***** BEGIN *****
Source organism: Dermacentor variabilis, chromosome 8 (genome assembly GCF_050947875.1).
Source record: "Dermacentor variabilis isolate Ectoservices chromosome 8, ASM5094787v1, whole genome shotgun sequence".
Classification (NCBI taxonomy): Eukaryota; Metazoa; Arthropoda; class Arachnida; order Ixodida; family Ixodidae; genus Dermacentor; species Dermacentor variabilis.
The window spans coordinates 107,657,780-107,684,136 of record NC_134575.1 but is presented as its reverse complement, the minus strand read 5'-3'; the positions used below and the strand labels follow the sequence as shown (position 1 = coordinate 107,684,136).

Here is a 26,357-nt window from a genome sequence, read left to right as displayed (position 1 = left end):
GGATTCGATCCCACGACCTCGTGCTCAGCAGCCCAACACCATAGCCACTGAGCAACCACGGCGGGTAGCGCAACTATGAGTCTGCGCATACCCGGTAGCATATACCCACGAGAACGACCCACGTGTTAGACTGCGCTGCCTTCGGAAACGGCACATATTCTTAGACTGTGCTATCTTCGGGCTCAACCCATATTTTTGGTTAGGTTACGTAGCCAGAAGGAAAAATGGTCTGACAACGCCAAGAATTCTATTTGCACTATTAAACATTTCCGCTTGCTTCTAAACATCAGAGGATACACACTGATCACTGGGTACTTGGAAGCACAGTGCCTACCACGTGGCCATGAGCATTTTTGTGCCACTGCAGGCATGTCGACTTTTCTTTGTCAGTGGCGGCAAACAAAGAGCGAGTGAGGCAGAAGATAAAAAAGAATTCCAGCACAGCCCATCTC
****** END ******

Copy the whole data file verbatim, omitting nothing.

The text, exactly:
Source organism: Dermacentor variabilis, chromosome 8 (genome assembly GCF_050947875.1).
Source record: "Dermacentor variabilis isolate Ectoservices chromosome 8, ASM5094787v1, whole genome shotgun sequence".
Classification (NCBI taxonomy): Eukaryota; Metazoa; Arthropoda; class Arachnida; order Ixodida; family Ixodidae; genus Dermacentor; species Dermacentor variabilis.
The window spans coordinates 107,657,780-107,684,136 of record NC_134575.1 but is presented as its reverse complement, the minus strand read 5'-3'; the positions used below and the strand labels follow the sequence as shown (position 1 = coordinate 107,684,136).

Here is a 26,357-nt window from a genome sequence, read left to right as displayed (position 1 = left end):
GGATTCGATCCCACGACCTCGTGCTCAGCAGCCCAACACCATAGCCACTGAGCAACCACGGCGGGTAGCGCAACTATGAGTCTGCGCATACCCGGTAGCATATACCCACGAGAACGACCCACGTGTTAGACTGCGCTGCCTTCGGAAACGGCACATATTCTTAGACTGTGCTATCTTCGGGCTCAACCCATATTTTTGGTTAGGTTACGTAGCCAGAAGGAAAAATGGTCTGACAACGCCAAGAATTCTATTTGCACTATTAAACATTTCCGCTTGCTTCTAAACATCAGAGGATACACACTGATCACTGGGTACTTGGAAGCACAGTGCCTACCACGTGGCCATGAGCATTTTTGTGCCACTGCAGGCATGTCGACTTTTCTTTGTCAGTGGCGGCAAACAAAGAGCGAGTGAGGCAGAAGATAAAAAAGAATTCCAGCACAGCCCATCTC